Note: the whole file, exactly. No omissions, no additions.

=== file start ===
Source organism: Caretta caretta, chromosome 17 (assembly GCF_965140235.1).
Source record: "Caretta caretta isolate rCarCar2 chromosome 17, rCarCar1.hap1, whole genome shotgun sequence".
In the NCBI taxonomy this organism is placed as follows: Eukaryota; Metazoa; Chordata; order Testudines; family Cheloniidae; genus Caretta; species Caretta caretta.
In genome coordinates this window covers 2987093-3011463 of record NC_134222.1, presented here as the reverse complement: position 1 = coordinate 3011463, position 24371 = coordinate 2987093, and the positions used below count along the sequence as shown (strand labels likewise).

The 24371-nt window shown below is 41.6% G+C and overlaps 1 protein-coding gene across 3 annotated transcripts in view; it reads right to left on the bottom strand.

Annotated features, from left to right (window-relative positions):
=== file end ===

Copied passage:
Source organism: Caretta caretta, chromosome 17 (assembly GCF_965140235.1).
Source record: "Caretta caretta isolate rCarCar2 chromosome 17, rCarCar1.hap1, whole genome shotgun sequence".
In the NCBI taxonomy this organism is placed as follows: Eukaryota; Metazoa; Chordata; order Testudines; family Cheloniidae; genus Caretta; species Caretta caretta.
In genome coordinates this window covers 2987093-3011463 of record NC_134222.1, presented here as the reverse complement: position 1 = coordinate 3011463, position 24371 = coordinate 2987093, and the positions used below count along the sequence as shown (strand labels likewise).

The 24371-nt window shown below is 41.6% G+C and overlaps 1 protein-coding gene across 3 annotated transcripts in view; it reads right to left on the bottom strand.

Annotated features, from left to right (window-relative positions):